Thursday, 17 September 2015

CANALS, CONSERVATORIES, AND THE DUTCH GOLDEN AGE

THROWBACK THURSDAY

BY: KATE SEALLY

This week for Throwback Thursday I am harking back to both my past and Amsterdam’s. When I visited Amsterdam two years ago, on my Must Do List were Amsterdam’s famous canal house museums. While it is possible to find incredibly preserved historical houses throughout the world (and indeed right here in Toronto), Amsterdam’s canal houses are special. These well-preserved houses from the 16th and 17th centuries, Holland’s Golden Age, take visitors back to a time when Dutch ships ruled the seas and Dutch financiers loaned money to European governments.

What I love most about Dutch canal house museums is that from the front they look exactly like their neighbours, and you could easily walk by them without knowing what treasures lay behind their doors. I also love how these canal houses, like any historic house museums, allow you to be transported back in time.

Museum Willet-Holthuysen, situated on the Herengracht Canal. Source

First on the agenda for my whirlwind day was the Museum Willet-Holthuysen. The house was built in the late 17th century and was acquired in 1855 by the parents of Louisa Holthuysen. In 1858, upon her father's death, Louisa inherited the house. Three years later she married Abraham Willet, and today the couple lend their names to the museum.

This house was the domain of a wealthy, social, and cosmopolitan couple. Abraham was, as was popular at the time, an amateur collector and dealer in antiquities and art. The house reflects this, for it contains what Abraham apparently called his ‘antique room’, which held his collection and served as a meeting place for him and his connoisseur friends. My favourite room in the house was the conservatory, which overlooks the garden. This would have been used by Louisa as a tea-room and would have been even more stunning than it is today (the museum hopes to restore the room to its former glory shortly).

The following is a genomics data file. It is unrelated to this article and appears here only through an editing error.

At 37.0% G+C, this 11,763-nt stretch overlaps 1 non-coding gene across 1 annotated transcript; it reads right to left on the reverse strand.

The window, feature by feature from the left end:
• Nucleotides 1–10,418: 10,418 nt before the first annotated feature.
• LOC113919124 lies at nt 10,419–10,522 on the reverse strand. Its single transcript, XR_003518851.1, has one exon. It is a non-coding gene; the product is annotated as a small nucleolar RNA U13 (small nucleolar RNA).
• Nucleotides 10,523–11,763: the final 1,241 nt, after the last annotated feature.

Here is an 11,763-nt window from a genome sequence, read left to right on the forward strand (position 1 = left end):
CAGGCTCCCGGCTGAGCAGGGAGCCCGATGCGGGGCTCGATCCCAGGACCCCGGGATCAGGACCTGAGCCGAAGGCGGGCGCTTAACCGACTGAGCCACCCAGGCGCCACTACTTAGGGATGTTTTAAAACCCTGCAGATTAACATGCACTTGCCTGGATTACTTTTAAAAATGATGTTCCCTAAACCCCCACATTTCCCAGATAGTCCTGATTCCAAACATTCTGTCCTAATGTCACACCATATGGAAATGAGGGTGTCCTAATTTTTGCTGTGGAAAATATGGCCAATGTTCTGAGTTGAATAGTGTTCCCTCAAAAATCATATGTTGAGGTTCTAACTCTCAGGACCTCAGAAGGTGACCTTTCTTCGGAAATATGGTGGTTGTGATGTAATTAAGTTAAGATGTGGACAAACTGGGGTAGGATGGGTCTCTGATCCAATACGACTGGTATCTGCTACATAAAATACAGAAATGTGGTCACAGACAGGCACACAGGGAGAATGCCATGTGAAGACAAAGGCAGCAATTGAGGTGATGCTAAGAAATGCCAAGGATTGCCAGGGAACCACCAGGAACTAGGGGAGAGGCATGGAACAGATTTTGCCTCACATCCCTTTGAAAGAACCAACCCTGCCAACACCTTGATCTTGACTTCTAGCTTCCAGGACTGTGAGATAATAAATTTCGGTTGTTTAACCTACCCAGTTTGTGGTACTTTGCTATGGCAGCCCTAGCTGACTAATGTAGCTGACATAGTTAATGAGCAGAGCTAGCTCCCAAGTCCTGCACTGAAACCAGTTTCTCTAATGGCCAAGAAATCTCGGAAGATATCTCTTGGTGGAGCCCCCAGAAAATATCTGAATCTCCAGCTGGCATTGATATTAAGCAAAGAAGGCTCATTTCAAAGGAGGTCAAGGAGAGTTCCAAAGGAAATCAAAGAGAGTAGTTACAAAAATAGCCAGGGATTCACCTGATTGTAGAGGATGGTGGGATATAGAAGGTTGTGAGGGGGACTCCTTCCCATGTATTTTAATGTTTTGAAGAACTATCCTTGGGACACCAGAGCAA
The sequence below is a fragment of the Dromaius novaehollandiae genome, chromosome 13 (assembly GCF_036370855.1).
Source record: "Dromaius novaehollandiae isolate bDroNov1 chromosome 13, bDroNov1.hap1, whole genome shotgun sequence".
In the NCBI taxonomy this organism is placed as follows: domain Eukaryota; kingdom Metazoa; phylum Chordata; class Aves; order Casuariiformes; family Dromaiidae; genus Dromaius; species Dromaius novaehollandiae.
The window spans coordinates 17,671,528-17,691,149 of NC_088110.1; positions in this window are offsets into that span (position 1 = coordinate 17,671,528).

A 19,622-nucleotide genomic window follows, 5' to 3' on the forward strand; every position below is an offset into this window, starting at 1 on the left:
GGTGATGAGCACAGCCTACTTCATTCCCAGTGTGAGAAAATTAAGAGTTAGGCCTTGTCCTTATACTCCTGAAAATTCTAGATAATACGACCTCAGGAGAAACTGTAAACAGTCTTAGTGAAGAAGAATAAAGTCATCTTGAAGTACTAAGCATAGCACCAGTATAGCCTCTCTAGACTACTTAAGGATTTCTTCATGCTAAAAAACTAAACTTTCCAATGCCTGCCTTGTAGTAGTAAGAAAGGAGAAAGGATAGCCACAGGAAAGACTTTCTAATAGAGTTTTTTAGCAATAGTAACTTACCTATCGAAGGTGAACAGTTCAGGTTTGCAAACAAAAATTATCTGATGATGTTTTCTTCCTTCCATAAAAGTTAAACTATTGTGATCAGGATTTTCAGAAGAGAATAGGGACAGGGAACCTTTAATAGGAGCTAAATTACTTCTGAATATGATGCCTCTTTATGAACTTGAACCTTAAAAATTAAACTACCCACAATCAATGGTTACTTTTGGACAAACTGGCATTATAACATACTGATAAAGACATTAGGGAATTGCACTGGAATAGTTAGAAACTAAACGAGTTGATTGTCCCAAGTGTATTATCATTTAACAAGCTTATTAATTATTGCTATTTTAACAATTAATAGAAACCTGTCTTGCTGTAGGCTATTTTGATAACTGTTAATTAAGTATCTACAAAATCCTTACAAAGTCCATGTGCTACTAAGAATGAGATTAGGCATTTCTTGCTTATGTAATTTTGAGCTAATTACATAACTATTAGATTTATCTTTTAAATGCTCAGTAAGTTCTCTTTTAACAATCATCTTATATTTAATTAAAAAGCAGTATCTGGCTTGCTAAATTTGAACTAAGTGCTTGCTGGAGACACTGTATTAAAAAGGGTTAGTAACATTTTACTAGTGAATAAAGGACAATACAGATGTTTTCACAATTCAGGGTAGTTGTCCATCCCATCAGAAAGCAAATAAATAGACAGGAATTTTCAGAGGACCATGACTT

The Conservatory at Museum Willet-Holthuysen. Photo Credit: Kate Seally. 

Next up, there was just enough time for a peek into Museum Van Loon before my friends came to find me. While the house was built in 1672 and hosted a series of occupants, it was bought in 1884 by the venerable Van Loon family who later became the final occupants of the house and the founders of the museum. The Van Loons had arrived in Amsterdam in the early 17th century and were involved in such endeavours as the Dutch East India Company. To hear a Van Loon talk about the house and to see some of the interiors click here.

The garden at Museum Van Loon, facing the Coach House. Photo Credit: Kate Seally.

But no matter how much I may love these beautiful canal house museums, they raise some important questions. How practical is it to try and recreate private homes? What do you do if multiple owners had the house set up differently (as is often the case)?

Check out the museums’ websites, and add them to your bucket list!

http://www.geelvinck.nl/stadspaleis/ (A third canal house I visited in Amsterdam)

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